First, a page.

“…nor any other created thing…”

addiction

I am seeing more and more addictions, of many types. And I read something yesterday that brought it home. It was in a novel by Victoria Dannon and the character replies to a demon that he is not an addict and this demon, who is trying to extract payment on a debt says to him, as he laughs at him, that basically, he does not care what you are addicted to, addiction is addiction, whether it is to alcohol, drugs, gambling, shopping, plastic surgery…you get the idea. And the demon laughs as the man realizes that his addiction is just that, an addiction. He actually had no idea he was living his life around his addiction. In the storyline, his particular poison was horse racing. And he was willing to risk even his life, to continue betting.

I have seen comments from addicts who say they are not addicted to a particular thing (alcohol, drugs, porn) but rather are running from, or trying to turn off from, life. And that, to me, is sad. We are repressing our inner thoughts by an activity. I know many of us have developed an addictive relationship to social media…Facebook is worth billions of dollars. How? They do not give me a product, but they allow me to communicate with people I would not normally see. I joined to stay in touch with my kids all over the world (literally) and some friends who had moved away. It has become a life-line to many relationships and I have made wonderful friends through Facebook. But what is social media costing us all? Have you actually looked around at restaurants recently? Everyone is on their phones! People are not communicating with that warm body sitting next to them. They are preferring that alternate reality of social media. People text to break up. Don’t even bother to see the person in real life, real time, but send a text. People declare they are “in a relationship” and yet they never see one another. It is totally online. It is just one of the ways we are losing our humanity to technology.

restaurant-cell-phones

There are many other addictions and some of them are far more costly. Do we surround ourselves with stuff to cushion us from the world? What is it about accumulating each thing we collect? I have seen women who have more shoes than I thought possible. I have seen men with tools that take over their garages so they cannot park in them. I have seen women collect cooking utensils – how many strainers do we need? (Okay, I have 3…) But why do we spend money on all this stuff, until we are busting out of our homes, when we complain about being broke? How can we spend on stuff and have no savings? How can we wear all those shoes? Ugh. How much make-up or plastic surgery does one woman need? How many cars are enough for some men? Collecting is one thing, whereas hoarding is quite another. And many of these addictions/obsessions are shielding us from a host of other things.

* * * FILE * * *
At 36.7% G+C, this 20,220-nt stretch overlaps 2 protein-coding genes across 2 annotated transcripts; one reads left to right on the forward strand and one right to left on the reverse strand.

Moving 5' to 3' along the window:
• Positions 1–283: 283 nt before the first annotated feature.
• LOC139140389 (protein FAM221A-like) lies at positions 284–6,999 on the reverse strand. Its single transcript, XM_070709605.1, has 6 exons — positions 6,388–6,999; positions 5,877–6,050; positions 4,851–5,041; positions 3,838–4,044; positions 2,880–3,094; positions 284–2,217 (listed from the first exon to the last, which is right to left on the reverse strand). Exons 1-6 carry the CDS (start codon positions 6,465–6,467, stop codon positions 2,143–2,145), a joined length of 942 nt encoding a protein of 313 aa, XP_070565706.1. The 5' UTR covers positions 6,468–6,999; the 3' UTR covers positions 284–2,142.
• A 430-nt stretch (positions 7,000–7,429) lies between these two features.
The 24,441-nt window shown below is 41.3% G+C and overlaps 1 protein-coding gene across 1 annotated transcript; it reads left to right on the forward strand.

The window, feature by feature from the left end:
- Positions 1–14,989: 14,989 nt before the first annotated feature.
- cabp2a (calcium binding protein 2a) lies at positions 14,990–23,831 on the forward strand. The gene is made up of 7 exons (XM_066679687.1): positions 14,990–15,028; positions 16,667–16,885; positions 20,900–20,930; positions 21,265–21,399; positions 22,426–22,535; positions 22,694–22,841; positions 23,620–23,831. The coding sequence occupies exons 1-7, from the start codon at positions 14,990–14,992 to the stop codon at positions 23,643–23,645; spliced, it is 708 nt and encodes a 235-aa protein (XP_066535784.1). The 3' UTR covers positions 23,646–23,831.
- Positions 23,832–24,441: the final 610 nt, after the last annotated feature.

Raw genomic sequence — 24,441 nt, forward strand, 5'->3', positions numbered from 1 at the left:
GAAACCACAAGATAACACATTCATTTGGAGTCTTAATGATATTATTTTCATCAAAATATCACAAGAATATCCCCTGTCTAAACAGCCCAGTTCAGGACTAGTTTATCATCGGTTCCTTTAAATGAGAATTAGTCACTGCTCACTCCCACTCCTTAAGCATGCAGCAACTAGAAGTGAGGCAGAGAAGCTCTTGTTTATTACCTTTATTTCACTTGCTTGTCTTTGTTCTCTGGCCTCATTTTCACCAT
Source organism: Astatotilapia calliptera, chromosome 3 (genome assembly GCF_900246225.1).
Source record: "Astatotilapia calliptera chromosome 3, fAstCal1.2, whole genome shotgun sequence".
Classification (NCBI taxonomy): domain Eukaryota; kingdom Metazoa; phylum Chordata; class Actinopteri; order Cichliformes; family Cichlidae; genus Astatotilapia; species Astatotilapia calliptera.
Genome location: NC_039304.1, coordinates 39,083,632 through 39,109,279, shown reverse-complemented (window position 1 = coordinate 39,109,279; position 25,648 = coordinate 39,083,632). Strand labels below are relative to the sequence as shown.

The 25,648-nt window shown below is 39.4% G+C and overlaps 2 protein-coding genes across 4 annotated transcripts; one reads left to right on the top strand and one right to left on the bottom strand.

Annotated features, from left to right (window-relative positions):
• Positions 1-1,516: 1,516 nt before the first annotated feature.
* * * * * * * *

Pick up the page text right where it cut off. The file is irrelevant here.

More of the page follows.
It is not the stuff itself that people need. It reminds me of a scene from a cartoon movie my kids used to watch (they watched it so much I knew the dialogue by heart!) where this bug cannot stop heading into one of those zappers that has a bright light to attract them. One character says, “Don’t go into the light” and the other responds, “But it’s so beautiful!” And that bug is then zapped. We always laugh at that and have used that line (“But it is so beautiful”) often to express our concern for people who go toward something that is not good for them. In the movie, “Percy Jackson, The Lightning Thief” they find themselves in Las Vegas at this “Lotus” hotel. They lose days in this hotel, because there are no windows or clocks (typical for casinos) and they are fed these Lotus Flowers, which drug them. They finally snap out of it and leave. How many days have I gone through, not remembering what I accomplish? Do I numb my mind with thoughtless activities like cruising social  media or watching endless TV programs or movies? Do I thoughtlessly eat? Do I mindlessly read junk? How do we “snap out of it”????